Beyond Diet and Exercise: How You Can Take Control of Your Health
We all know that eating a balanced diet and exercising frequently are very important components to a healthy life! We can readily make changes to our lives when it comes to our food and movement. However, there are invisible threats that are outside of our control when it comes to the items we use daily and the things we eat! Read on to learn more about where you may be exposed to toxic chemicals and certain items to avoid.
Every day, we make choices for our health.
Eating nutritious food and exercising are things we usually have complete control over.We can decide what food to buy, how to prepare it, what supplements to take, and what kind of exercise we do. We go to the doctor when we get sick. But for the average person, this is where the control of our own health ends. We know very little about the inner workings of our own body. The invisible aspects of our lifestyle. In particular, what toxic chemicals we might be exposed to.
Toxic chemical exposure is an “invisible threat.” You may have heard that plastics contain chemicals such as BPA and phthalates, and that plastic should be avoided. Maybe you’ve also heard to avoid canned foods and drinks, and receipt paper. Perhaps also to avoid certain cosmetics and personal products. But, unfortunately, these chemicals are potentially anywhere and everywhere. The idea of having no control over our exposure to toxic chemicals can be scary. Is there a way to take back control?
Some answers my lie in new ways of approaching whole-body health, known as Health Optimization and “biohacking.” Health Optimization focuses on prevention rather than cures, using the body to guide treatment. Biohacking is, as quoted by Dave Asprey, “the art and science of changing the environment around you and inside you so that you have full control over your own biology.”
Over the years, discoveries in science and medicine have brought about new and cheaper testing for health. There have also been new insights into how body imbalances affect health. People can be tested for a wide range of body functions. These include lack of vitamins, changes in blood, food allergies, kidney and liver health, hormone levels, and heart health. The results of these tests can be used to create personalized therapies and life changes for each individual. An important way to discover potential health threats is to test for toxic chemical exposures, such as BPA and phthalates.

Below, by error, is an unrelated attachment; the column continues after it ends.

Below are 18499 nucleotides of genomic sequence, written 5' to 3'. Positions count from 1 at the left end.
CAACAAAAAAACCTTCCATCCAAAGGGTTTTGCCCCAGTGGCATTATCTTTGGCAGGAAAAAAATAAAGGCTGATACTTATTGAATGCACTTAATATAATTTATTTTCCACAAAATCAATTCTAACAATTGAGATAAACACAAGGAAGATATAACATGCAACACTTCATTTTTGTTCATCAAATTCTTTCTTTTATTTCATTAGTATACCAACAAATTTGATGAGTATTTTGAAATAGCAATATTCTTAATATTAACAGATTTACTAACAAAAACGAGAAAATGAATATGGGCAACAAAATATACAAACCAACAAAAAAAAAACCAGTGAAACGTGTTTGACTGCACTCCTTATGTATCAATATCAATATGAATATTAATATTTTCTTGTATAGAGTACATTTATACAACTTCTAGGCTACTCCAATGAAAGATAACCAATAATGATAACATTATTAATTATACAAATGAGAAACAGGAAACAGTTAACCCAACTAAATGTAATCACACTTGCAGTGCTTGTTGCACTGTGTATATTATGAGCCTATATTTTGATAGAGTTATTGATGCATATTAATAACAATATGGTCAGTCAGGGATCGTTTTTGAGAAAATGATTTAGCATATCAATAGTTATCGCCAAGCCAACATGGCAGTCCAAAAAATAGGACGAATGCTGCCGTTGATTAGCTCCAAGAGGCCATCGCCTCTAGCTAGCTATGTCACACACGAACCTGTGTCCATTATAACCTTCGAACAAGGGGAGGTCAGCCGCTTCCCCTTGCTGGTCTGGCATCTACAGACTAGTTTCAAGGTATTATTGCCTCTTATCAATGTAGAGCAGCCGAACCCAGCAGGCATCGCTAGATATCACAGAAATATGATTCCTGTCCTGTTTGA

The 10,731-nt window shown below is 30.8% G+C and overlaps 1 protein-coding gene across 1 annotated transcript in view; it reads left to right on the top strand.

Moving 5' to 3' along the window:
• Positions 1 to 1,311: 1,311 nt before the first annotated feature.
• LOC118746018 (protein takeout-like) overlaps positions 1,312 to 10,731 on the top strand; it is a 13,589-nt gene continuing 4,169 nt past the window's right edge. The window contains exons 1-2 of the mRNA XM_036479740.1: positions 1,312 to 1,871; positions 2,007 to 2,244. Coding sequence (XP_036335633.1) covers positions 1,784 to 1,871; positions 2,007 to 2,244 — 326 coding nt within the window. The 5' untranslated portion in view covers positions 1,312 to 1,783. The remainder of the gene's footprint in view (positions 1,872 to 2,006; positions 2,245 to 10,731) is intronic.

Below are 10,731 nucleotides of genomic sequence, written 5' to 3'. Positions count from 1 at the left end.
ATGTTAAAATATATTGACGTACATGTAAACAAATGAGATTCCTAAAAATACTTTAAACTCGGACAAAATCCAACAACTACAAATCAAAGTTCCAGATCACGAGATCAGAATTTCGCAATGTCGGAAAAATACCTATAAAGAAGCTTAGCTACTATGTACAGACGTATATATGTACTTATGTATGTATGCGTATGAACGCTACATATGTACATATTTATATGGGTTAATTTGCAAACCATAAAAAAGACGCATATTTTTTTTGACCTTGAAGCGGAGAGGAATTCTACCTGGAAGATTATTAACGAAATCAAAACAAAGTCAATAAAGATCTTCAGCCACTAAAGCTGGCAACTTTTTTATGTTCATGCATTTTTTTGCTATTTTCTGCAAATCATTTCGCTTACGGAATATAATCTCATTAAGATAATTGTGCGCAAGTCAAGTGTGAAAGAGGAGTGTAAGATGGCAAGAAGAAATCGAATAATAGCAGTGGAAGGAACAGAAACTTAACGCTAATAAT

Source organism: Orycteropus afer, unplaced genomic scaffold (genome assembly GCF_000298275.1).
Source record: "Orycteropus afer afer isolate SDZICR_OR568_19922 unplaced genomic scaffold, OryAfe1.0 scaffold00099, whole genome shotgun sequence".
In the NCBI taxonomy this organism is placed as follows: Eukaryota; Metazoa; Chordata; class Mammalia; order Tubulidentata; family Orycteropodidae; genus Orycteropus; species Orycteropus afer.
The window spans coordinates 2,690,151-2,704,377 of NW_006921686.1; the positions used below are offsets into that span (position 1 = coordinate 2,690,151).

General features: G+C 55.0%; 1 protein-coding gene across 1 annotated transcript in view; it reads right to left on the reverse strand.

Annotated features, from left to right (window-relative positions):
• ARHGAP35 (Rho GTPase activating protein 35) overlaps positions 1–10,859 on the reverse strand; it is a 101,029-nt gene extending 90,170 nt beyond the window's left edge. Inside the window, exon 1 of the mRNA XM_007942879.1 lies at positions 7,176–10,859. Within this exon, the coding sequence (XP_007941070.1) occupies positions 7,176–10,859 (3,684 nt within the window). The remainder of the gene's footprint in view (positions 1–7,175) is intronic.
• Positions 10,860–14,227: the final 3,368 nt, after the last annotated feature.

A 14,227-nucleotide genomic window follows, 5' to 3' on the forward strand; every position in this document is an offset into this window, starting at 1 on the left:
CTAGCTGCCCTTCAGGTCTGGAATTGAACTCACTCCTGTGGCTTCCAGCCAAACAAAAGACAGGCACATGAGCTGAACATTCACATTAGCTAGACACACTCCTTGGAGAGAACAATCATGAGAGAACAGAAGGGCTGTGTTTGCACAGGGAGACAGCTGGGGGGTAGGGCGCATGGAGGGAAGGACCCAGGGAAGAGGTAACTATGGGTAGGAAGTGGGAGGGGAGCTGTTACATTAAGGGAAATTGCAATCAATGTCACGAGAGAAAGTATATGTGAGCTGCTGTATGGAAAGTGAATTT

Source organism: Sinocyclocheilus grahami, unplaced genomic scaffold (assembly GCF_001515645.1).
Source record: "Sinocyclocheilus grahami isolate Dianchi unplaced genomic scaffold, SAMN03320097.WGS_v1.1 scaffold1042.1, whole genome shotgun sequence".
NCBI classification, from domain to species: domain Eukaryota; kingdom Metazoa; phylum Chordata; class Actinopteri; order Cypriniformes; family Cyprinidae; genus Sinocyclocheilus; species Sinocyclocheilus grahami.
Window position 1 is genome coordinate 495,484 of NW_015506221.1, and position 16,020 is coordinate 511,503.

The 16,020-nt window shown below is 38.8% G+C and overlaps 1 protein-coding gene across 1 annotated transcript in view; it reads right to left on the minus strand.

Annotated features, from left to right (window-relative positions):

How does learning about exposure optimize health? We know that both BPA and phthalates can mess with hormones and cause problems with fertility. They also affect other parts of the reproductive system, including contributing to PCOS, endometriosis, low sperm counts, low libido, and can cause genetal birth defects and other problems in babies. But what about everyday health? Let’s look at some of the short and long term effects of BPA and phthalate exposure.
BPA is short for bisphenol A, which is one chemical in a class of chemicals known as bisphenols. BPA is present in some hard plastic (“recycle number” 7), can linings, dental sealants, and on receipt paper (the shiny kind that makes a mark when you scratch it). BPA can cause problems with all areas of the body, both in humans and animals. In humans, BPA can increase blood glucose levels and risk of diabetes, including in pregnant women. BPA has been linked to obesity and insulin resistance (a sign of diabetes). BPA has been shown to harm the immune system and increase allergies. BPA has also been associated with high blood pressure and heart diseases. BPA has been linked to mammary cancer.
There are other bisphenols as well, including BPS and BPF. Some of these are becoming widespread in the environment because they are being used to replace BPA. Unfortunately, they seem to have the same harmful effects as BPA.
Phthalates (pronounced “thalates”) are used in plastic as well.. They make plastic soft and pliable--think shower curtains and soft plastic toys like rubber ducks. Phthalates are also present in cosmetics. They are also in fragrances/perfumes and air fresheners to help disperse odor. Phthalates also can cause many health effects. They have been linked to allergies and asthma, obesity, heart diseases, and poor sperm quality.
The idea that there is an invisible threat to our health can be overwhelming. But by testing for personal exposures to these chemicals, you can take a step in taking back control of your health and environment. You can start making the choices that will promote a long and healthy life for you and your family.